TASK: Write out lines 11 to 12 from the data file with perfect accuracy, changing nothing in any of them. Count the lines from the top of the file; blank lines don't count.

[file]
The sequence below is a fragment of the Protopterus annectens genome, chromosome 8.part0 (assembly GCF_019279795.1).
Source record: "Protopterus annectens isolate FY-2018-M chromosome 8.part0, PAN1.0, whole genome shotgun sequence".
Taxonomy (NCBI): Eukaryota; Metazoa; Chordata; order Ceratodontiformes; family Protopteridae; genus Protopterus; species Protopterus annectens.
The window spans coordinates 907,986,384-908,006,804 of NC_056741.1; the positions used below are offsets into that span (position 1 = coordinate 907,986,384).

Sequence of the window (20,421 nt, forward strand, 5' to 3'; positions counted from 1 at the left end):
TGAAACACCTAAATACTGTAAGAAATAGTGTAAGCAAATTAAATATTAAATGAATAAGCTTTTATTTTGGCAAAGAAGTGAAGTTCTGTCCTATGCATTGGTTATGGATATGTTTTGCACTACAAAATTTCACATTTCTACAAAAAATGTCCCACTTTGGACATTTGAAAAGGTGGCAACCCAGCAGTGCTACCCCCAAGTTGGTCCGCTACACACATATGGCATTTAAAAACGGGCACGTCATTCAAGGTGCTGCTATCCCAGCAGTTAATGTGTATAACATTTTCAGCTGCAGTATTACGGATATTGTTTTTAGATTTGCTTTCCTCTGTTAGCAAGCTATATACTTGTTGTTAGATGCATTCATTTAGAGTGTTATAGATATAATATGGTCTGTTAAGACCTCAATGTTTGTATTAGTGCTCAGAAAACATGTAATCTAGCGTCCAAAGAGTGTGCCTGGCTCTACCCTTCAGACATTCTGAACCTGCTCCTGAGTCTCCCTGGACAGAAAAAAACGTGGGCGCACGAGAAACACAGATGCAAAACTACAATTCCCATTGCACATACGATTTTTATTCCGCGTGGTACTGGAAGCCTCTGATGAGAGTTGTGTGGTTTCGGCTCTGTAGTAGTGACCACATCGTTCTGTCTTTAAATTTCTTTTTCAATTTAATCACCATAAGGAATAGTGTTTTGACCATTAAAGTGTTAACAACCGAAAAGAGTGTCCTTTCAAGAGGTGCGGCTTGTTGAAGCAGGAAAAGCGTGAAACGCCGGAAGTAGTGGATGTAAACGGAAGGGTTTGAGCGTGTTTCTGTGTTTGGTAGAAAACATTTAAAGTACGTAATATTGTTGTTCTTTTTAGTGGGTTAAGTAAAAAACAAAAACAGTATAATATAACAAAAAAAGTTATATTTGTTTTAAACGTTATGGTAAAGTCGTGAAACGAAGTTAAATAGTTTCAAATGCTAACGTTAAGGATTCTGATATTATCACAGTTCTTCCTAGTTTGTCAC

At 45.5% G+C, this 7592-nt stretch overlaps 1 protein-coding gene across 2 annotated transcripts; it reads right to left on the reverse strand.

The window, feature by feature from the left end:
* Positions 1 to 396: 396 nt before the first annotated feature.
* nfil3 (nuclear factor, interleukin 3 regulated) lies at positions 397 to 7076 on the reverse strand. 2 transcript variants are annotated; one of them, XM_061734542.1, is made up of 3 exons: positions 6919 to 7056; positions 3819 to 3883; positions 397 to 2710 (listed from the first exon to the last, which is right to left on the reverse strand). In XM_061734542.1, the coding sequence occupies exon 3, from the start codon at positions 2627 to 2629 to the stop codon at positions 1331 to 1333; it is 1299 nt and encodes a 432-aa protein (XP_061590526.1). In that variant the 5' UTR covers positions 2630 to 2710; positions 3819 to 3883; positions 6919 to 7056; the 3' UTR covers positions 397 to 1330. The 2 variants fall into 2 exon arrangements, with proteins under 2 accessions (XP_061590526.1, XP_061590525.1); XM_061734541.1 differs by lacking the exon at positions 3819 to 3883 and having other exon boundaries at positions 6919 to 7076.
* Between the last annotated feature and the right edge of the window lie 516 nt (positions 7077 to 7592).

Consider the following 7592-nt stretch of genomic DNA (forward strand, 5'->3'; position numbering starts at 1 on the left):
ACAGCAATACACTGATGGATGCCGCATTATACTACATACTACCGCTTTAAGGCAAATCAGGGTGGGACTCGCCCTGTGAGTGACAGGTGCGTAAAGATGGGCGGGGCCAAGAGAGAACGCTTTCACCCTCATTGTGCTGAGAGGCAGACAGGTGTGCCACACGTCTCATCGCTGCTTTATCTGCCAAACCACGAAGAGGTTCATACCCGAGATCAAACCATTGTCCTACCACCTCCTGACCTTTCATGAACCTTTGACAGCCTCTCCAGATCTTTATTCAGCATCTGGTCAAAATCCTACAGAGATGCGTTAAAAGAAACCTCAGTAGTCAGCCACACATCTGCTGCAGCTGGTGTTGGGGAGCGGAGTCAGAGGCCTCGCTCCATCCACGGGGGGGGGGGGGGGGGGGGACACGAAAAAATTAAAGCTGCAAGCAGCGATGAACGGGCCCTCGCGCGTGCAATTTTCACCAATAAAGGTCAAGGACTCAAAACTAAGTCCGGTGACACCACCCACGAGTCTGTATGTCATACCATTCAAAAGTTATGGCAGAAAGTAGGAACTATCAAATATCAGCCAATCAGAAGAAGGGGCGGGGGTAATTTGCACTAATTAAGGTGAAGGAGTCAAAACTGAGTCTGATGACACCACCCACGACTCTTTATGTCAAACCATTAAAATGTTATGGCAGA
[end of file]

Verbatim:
* Between the last annotated feature and the right edge of the window lie 516 nt (positions 7077 to 7592).

Consider the following 7592-nt stretch of genomic DNA (forward strand, 5'->3'; position numbering starts at 1 on the left):